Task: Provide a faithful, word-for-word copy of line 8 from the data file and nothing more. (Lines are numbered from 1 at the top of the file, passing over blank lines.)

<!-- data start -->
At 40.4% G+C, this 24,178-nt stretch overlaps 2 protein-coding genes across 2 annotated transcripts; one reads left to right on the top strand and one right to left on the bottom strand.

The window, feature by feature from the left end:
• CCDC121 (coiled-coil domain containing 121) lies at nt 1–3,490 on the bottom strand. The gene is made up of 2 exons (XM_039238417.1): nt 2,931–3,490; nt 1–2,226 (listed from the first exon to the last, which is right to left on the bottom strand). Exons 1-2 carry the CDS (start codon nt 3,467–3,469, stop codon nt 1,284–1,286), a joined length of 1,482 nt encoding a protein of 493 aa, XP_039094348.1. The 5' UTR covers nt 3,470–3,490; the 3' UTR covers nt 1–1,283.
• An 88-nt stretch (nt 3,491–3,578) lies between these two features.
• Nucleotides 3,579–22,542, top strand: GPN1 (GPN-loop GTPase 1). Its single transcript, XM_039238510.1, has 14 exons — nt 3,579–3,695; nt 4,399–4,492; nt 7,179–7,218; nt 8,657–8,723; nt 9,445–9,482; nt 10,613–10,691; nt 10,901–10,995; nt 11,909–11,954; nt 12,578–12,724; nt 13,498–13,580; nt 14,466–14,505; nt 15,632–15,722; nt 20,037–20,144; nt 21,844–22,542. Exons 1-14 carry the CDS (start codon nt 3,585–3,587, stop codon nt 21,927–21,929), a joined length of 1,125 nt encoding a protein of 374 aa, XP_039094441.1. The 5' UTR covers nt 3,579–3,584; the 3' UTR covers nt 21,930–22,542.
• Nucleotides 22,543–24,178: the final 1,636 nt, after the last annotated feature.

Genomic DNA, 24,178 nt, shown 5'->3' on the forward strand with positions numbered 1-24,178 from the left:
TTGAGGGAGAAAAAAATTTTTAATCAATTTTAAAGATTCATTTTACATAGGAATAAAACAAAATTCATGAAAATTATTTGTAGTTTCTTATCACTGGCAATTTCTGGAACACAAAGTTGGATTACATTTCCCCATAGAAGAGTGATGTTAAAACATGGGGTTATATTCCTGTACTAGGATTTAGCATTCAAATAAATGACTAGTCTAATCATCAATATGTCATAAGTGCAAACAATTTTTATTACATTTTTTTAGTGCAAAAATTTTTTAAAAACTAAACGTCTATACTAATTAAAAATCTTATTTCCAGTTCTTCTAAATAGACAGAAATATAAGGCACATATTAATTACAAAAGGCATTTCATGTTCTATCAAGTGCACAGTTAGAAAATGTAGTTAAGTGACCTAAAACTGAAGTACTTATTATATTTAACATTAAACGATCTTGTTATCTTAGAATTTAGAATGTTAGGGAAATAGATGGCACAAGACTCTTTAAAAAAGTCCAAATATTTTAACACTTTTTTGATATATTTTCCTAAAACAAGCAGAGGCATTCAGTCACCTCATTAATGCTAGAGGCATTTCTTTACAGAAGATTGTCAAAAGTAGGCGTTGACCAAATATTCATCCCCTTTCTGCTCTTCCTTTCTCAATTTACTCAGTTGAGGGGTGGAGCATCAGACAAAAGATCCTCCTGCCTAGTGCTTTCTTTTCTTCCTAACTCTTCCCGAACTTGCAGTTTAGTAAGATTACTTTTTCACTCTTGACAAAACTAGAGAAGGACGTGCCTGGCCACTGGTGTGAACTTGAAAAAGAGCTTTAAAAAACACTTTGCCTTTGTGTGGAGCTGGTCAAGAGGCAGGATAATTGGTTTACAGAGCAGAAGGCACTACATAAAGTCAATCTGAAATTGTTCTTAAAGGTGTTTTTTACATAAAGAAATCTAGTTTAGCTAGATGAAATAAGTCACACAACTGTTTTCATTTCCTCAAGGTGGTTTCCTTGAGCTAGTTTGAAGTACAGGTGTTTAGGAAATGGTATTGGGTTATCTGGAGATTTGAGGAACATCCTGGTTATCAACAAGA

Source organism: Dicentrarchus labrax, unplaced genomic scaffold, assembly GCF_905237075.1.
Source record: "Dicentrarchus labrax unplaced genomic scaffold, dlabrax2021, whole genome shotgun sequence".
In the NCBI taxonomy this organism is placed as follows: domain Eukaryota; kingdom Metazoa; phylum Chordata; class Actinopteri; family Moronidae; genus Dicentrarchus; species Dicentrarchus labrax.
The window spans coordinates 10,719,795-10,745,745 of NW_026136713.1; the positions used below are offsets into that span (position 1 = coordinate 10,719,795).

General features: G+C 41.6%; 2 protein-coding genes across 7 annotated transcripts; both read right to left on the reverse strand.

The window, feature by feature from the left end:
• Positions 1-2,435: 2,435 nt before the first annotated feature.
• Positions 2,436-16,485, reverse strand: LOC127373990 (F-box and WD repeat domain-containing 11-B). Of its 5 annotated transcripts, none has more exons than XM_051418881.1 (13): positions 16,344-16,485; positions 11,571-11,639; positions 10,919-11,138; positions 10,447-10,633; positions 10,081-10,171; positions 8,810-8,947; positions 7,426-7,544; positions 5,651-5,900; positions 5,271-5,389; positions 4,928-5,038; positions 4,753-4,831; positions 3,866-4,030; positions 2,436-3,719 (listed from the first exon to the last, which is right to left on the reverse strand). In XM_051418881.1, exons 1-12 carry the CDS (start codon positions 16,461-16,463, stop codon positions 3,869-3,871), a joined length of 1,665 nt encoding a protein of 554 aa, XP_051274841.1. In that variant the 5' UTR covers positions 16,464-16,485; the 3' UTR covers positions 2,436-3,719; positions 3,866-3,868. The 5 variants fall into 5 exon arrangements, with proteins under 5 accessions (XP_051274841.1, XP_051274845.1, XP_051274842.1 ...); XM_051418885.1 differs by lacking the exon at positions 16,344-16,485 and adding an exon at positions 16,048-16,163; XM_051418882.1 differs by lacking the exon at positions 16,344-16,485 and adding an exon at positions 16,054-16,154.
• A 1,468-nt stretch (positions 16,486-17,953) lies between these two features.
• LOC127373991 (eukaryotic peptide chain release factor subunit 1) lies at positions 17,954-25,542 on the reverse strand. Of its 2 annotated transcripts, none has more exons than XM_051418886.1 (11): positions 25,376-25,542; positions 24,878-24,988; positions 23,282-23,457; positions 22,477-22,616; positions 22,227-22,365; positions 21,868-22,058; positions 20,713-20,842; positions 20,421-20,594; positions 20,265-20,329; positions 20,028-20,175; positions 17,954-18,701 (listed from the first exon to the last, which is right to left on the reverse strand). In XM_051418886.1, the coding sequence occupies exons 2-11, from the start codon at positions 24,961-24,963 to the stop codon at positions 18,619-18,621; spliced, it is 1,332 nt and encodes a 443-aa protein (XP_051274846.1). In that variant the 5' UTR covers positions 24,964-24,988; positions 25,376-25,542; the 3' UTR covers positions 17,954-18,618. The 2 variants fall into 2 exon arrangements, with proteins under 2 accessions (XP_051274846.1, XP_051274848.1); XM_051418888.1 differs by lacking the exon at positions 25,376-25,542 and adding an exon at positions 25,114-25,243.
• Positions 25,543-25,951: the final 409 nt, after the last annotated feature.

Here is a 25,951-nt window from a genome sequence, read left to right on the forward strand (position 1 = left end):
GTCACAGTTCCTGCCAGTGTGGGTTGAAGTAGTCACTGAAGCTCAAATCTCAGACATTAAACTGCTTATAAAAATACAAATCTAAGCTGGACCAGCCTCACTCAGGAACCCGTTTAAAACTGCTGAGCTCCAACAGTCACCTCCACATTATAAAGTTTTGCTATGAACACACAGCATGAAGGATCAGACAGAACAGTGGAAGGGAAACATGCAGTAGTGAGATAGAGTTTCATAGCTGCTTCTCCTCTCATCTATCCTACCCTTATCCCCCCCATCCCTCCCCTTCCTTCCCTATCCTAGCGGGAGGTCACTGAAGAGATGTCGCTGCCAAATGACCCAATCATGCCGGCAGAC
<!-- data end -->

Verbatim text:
TTGAGGGAGAAAAAAATTTTTAATCAATTTTAAAGATTCATTTTACATAGGAATAAAACAAAATTCATGAAAATTATTTGTAGTTTCTTATCACTGGCAATTTCTGGAACACAAAGTTGGATTACATTTCCCCATAGAAGAGTGATGTTAAAACATGGGGTTATATTCCTGTACTAGGATTTAGCATTCAAATAAATGACTAGTCTAATCATCAATATGTCATAAGTGCAAACAATTTTTATTACATTTTTTTAGTGCAAAAATTTTTTAAAAACTAAACGTCTATACTAATTAAAAATCTTATTTCCAGTTCTTCTAAATAGACAGAAATATAAGGCACATATTAATTACAAAAGGCATTTCATGTTCTATCAAGTGCACAGTTAGAAAATGTAGTTAAGTGACCTAAAACTGAAGTACTTATTATATTTAACATTAAACGATCTTGTTATCTTAGAATTTAGAATGTTAGGGAAATAGATGGCACAAGACTCTTTAAAAAAGTCCAAATATTTTAACACTTTTTTGATATATTTTCCTAAAACAAGCAGAGGCATTCAGTCACCTCATTAATGCTAGAGGCATTTCTTTACAGAAGATTGTCAAAAGTAGGCGTTGACCAAATATTCATCCCCTTTCTGCTCTTCCTTTCTCAATTTACTCAGTTGAGGGGTGGAGCATCAGACAAAAGATCCTCCTGCCTAGTGCTTTCTTTTCTTCCTAACTCTTCCCGAACTTGCAGTTTAGTAAGATTACTTTTTCACTCTTGACAAAACTAGAGAAGGACGTGCCTGGCCACTGGTGTGAACTTGAAAAAGAGCTTTAAAAAACACTTTGCCTTTGTGTGGAGCTGGTCAAGAGGCAGGATAATTGGTTTACAGAGCAGAAGGCACTACATAAAGTCAATCTGAAATTGTTCTTAAAGGTGTTTTTTACATAAAGAAATCTAGTTTAGCTAGATGAAATAAGTCACACAACTGTTTTCATTTCCTCAAGGTGGTTTCCTTGAGCTAGTTTGAAGTACAGGTGTTTAGGAAATGGTATTGGGTTATCTGGAGATTTGAGGAACATCCTGGTTATCAACAAGA